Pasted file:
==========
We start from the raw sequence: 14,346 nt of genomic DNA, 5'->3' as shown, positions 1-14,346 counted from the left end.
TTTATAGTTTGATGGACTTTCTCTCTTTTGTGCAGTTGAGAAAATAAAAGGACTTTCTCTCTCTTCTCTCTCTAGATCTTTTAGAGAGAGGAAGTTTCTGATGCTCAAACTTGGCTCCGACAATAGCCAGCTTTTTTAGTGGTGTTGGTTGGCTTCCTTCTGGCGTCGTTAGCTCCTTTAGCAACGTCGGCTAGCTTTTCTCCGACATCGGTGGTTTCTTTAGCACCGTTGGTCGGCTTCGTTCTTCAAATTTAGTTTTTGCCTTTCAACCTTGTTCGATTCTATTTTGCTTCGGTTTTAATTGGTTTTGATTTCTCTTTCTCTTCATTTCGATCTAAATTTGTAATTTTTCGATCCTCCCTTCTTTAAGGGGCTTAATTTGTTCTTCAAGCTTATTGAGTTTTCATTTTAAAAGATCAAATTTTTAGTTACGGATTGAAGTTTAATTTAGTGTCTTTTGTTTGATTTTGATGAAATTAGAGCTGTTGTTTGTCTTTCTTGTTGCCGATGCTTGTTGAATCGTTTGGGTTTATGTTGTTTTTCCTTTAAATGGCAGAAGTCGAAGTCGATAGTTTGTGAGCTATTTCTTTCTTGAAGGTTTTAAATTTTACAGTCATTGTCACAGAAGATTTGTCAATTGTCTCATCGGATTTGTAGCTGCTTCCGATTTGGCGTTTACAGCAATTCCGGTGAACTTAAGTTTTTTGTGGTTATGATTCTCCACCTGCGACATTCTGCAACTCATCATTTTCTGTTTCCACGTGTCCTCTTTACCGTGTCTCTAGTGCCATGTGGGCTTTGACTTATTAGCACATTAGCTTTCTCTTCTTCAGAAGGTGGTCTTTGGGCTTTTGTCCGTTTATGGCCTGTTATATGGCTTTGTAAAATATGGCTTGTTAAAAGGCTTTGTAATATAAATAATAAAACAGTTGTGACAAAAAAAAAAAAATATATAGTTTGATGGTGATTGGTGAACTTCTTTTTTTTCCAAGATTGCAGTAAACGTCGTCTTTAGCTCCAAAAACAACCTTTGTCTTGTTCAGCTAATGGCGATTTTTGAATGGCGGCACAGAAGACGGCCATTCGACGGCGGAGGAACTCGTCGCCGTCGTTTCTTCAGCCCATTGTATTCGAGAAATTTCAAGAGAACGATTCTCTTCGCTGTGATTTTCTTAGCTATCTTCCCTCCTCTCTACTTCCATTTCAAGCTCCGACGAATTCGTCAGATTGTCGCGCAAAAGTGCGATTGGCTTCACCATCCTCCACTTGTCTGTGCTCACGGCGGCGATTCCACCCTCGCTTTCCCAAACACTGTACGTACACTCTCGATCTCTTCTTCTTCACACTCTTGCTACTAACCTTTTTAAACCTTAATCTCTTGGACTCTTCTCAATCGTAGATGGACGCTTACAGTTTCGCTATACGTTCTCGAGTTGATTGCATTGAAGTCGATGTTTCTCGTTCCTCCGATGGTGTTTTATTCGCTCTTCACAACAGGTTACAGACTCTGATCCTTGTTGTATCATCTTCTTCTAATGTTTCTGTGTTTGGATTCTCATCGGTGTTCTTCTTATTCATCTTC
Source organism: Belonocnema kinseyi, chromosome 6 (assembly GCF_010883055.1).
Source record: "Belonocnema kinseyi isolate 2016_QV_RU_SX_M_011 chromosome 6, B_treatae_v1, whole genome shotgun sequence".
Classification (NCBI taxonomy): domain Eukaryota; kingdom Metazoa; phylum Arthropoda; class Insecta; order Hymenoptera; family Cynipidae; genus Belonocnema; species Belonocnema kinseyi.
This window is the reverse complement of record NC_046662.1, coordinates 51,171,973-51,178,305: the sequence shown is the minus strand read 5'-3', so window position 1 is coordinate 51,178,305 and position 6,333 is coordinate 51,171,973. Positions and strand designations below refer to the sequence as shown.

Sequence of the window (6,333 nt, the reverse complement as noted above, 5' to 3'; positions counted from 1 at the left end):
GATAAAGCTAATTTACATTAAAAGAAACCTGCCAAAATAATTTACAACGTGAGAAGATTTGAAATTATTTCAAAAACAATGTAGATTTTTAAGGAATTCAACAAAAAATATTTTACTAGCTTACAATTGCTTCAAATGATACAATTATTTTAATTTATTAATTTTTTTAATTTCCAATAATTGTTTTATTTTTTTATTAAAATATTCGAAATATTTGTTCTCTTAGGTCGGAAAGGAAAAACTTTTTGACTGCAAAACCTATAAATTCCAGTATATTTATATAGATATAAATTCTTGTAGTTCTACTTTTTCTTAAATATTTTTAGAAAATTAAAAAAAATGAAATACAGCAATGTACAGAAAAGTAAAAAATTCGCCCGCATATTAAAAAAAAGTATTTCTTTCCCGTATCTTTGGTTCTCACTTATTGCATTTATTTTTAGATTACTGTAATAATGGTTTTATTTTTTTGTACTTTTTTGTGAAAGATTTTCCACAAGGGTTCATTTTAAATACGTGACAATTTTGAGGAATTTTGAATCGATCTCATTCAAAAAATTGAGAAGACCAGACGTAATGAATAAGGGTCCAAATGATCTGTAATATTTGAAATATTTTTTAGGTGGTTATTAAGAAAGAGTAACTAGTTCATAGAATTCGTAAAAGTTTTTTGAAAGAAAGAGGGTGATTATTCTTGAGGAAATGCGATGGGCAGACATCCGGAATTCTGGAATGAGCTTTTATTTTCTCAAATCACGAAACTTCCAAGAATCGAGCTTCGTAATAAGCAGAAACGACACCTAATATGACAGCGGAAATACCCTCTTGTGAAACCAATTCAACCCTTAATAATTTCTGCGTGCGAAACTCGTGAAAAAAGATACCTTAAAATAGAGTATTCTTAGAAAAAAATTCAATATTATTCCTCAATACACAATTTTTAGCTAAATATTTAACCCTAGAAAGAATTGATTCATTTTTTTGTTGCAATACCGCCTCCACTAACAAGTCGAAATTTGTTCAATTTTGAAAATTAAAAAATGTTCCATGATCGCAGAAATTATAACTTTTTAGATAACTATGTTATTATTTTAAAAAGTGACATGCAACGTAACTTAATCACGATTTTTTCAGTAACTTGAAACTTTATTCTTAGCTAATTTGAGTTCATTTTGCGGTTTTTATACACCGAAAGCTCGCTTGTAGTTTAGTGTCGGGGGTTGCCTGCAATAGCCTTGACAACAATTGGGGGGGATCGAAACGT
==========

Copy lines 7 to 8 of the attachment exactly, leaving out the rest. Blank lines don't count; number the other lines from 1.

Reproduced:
Sequence of the window (6,333 nt, the reverse complement as noted above, 5' to 3'; positions counted from 1 at the left end):
GATAAAGCTAATTTACATTAAAAGAAACCTGCCAAAATAATTTACAACGTGAGAAGATTTGAAATTATTTCAAAAACAATGTAGATTTTTAAGGAATTCAACAAAAAATATTTTACTAGCTTACAATTGCTTCAAATGATACAATTATTTTAATTTATTAATTTTTTTAATTTCCAATAATTGTTTTATTTTTTTATTAAAATATTCGAAATATTTGTTCTCTTAGGTCGGAAAGGAAAAACTTTTTGACTGCAAAACCTATAAATTCCAGTATATTTATATAGATATAAATTCTTGTAGTTCTACTTTTTCTTAAATATTTTTAGAAAATTAAAAAAAATGAAATACAGCAATGTACAGAAAAGTAAAAAATTCGCCCGCATATTAAAAAAAAGTATTTCTTTCCCGTATCTTTGGTTCTCACTTATTGCATTTATTTTTAGATTACTGTAATAATGGTTTTATTTTTTTGTACTTTTTTGTGAAAGATTTTCCACAAGGGTTCATTTTAAATACGTGACAATTTTGAGGAATTTTGAATCGATCTCATTCAAAAAATTGAGAAGACCAGACGTAATGAATAAGGGTCCAAATGATCTGTAATATTTGAAATATTTTTTAGGTGGTTATTAAGAAAGAGTAACTAGTTCATAGAATTCGTAAAAGTTTTTTGAAAGAAAGAGGGTGATTATTCTTGAGGAAATGCGATGGGCAGACATCCGGAATTCTGGAATGAGCTTTTATTTTCTCAAATCACGAAACTTCCAAGAATCGAGCTTCGTAATAAGCAGAAACGACACCTAATATGACAGCGGAAATACCCTCTTGTGAAACCAATTCAACCCTTAATAATTTCTGCGTGCGAAACTCGTGAAAAAAGATACCTTAAAATAGAGTATTCTTAGAAAAAAATTCAATATTATTCCTCAATACACAATTTTTAGCTAAATATTTAACCCTAGAAAGAATTGATTCATTTTTTTGTTGCAATACCGCCTCCACTAACAAGTCGAAATTTGTTCAATTTTGAAAATTAAAAAATGTTCCATGATCGCAGAAATTATAACTTTTTAGATAACTATGTTATTATTTTAAAAAGTGACATGCAACGTAACTTAATCACGATTTTTTCAGTAACTTGAAACTTTATTCTTAGCTAATTTGAGTTCATTTTGCGGTTTTTATACACCGAAAGCTCGCTTGTAGTTTAGTGTCGGGGGTTGCCTGCAATAGCCTTGACAACAATTGGGGGGGATCGAAACGT